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Written By Rhonda L. Ayodele Terry

Harlem Hospital Center and The JTH Foundation proudly presented the 2015 Men’s Mind, Body & Spirit Men’s Health & Wellness Conference and Health Fair on Saturday, June 13th.  This was a multi-faceted indoor/outdoor conference comprised of an extensive indoor symposium with panels for discussion, video and award presentations, workshops, poetry, music and dance.   Sidewalk festivities included visual artists, health information vendors, raffle drawings, African drumming and even free stress relief treatments for anyone in the community who wished to participate.

Hosts and facilitators of this main event, Squeaky Moore and Kenneth Todd “KT” Nelson, both  actors, filmmakers and directors, have innovatively collaborated this initiative to show how artists can come together to express their love of their craft in supporting a worthy cause of health and wellness -  mind, body and soul – particularly in the African-American community.   

As a whole, some of the main health issues within the African-American community are: hypertension, heart disease, cancer, stroke and diabetes.  Of the health issues mentioned, the concern about the increasing percentage of diabetes cases (diagnosed and undiagnosed) in the African American community was alarming.  The solutions suggested in preventing diabetes is to exercise more, to consume more vegetables, drink water and obviously to eat less processed sugar in foods.  Prevention can be as simple as walking instead of driving or climbing stairs rather than taking an elevator.  The key is to recharge and rejuvenate the body and to get the endorphins to make your mind and body more productive.

Surprisingly, mental health is now gaining more recognition and the conference forum mainly focused on not only treatment, but the factors that can jeopardize it. By 2020, depression will be the 2nd leading cause of disability behind heart failure and other related heart ailments.    

Terrie M. Williams, Dr. Jeffrey Gardere, Dr. Zafar Sharif, Jan Summers and Karl Griggs were all guest panelists that offered a wealth of information on depression.  It was even noted that oftentimes dealing with stress can be misdiagnosed as depression.  People who are depressed do not get the proper diagnosis and others may think depressed people are simply going through a stressful situation.  Either way, the source of this condition should not to be overlooked.

 During the panel discussion, Dr. Jeffrey Gardere, also known as “America’s Psychologist”, suggested that there are many cases wherein African Americans may feel that the challenges dealt with in life are “our lot in life,” which can lead to an inability to deal with depression in a timely and proper fashion.   

Terrie M. Williams, best-selling author of “Black Pain: It Only Looks Like We’re Not Hurting” and known survivor and victor over dealing with depression throughout the years, brought to everyone’s attention that when encountering a person who has committed violent acts, that person may have suffered with depression.  The question usually asked is “What is wrong with that person?”  When the question should be, “What happened to you?”  We must address the initial cause of the condition before prescribing treatment and recognize that sometimes the cause can occur as early as adolescence.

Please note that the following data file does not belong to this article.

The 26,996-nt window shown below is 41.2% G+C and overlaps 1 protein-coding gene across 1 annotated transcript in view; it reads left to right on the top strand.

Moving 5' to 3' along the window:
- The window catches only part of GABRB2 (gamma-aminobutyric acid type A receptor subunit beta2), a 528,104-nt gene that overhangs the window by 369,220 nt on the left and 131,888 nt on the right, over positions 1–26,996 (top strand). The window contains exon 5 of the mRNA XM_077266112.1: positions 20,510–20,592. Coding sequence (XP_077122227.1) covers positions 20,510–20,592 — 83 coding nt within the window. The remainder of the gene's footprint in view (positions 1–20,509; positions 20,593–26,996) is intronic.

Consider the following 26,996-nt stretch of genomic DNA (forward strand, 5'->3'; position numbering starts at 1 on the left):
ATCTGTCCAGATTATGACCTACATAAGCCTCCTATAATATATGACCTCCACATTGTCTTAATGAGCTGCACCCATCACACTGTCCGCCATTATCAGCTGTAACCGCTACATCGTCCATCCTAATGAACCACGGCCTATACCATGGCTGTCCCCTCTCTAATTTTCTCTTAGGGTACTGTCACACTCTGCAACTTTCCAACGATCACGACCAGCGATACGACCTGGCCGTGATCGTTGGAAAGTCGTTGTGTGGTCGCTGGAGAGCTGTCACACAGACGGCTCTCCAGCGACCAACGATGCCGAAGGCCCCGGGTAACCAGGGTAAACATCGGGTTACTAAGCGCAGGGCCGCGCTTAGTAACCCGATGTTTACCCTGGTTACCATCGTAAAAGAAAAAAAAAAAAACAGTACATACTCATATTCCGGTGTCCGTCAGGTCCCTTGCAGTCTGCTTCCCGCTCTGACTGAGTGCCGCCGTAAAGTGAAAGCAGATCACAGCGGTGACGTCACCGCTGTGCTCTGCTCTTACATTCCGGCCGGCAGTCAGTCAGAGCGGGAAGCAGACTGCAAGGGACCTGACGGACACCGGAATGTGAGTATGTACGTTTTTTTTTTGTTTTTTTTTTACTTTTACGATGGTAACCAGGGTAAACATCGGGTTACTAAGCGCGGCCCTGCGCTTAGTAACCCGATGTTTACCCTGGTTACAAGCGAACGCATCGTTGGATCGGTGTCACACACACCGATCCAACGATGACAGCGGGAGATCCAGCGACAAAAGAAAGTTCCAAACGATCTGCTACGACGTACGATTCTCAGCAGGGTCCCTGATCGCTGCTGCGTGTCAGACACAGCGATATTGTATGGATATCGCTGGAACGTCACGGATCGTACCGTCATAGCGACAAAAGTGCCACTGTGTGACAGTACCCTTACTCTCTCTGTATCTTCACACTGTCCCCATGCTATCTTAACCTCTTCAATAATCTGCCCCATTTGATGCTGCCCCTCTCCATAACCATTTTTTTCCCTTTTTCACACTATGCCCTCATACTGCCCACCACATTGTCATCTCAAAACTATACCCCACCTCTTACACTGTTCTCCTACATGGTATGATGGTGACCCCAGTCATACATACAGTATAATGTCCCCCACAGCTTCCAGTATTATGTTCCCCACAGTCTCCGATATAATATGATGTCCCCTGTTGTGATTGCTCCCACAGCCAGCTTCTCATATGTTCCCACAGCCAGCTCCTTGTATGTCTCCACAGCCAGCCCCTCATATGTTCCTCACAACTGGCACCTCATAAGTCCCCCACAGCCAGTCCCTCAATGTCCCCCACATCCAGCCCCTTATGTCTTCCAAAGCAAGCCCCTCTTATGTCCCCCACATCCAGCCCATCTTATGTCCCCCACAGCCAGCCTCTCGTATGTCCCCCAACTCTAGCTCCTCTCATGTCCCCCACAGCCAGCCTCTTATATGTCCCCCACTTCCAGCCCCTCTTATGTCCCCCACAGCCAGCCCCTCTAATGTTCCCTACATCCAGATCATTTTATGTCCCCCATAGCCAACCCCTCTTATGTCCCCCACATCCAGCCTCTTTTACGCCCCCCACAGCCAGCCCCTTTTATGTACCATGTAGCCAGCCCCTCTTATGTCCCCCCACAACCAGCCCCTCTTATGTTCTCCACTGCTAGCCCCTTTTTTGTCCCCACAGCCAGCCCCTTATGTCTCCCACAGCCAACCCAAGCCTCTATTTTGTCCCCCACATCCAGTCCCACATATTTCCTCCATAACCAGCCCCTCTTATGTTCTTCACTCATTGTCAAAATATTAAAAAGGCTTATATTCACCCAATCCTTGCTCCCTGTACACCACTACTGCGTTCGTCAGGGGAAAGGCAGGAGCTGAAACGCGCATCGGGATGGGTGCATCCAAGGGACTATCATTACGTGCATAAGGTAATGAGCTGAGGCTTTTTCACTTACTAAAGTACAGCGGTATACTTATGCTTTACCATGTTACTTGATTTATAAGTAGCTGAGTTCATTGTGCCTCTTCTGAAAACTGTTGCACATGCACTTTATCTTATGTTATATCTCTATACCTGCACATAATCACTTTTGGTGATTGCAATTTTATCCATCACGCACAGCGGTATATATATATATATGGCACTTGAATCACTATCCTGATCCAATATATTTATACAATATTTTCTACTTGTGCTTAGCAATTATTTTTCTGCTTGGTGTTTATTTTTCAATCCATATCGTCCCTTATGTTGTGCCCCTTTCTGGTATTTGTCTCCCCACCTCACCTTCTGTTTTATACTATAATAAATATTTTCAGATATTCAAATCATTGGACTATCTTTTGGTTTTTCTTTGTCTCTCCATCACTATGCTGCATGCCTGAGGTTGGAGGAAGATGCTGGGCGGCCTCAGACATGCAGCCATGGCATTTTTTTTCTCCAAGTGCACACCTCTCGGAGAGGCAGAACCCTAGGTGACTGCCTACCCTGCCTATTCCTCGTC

Business Advisor & Inspirational Speaker, Karl Allen Griggs, has had firsthand experience with abuse as a youth – both within and outside of the family unit.  As a result, he decided to turn his trauma into a triumph and help other youths across the country.  The inspirational tell-all book, “Shattered Mirrors” has the potential to touch and encourage many to stay strong and not be afraid to reach out.  African Americans do not have to live with untreated depression because, contrary to what many sufferers believe, they are not alone.  Funding for professional treatment and support are readily available in some health care facilities, but a proper diagnosis must be made since “everyone is dealing with something…and getting treated doesn’t make you weak or less than,” informed Dr. Gardere.

Dr. Keneca Boyce, Founder of Multiple Avenue to Success, stated, “The need for services is abundant. We are all subjected to issues and stressors that can lead to mental illness, but when you think about the make-up of our society today and how everything is driven by media and social media, it’s much more abundant as it relates to the degree in which we’re all being impacted and affected by social issues and more importantly by trauma.  We have to be mindful how we are socializing and conditioning the minds of our young men as it relates to stifling their emotions, pain and concerns.  It is essential that you not just survive, but that you thrive!”

A major participating outdoor vendor, The Noble Touch, offered free stress relief sessions.  Human Potential Engineer and founder of The Noble Touch, Jeffrey V. Noble, humbly and almost hesitantly took credit for this movement and stated, “It’s not about me and receiving credit.  It’s all about them (his practitioner students) and what they do for other people.”  Four year student, Yolanda McBride, stated, “It was a way for me and my fellow healers to insure that [they] were whole.  It’s been a rewarding and amazing experience and journey working with people in my community who can actually be cured through energy work and how energy work can compliment traditional medicine.”

The event ended with everyone dancing to the popular song, “Happy.”  It was indeed a joyful Journey to Healing!

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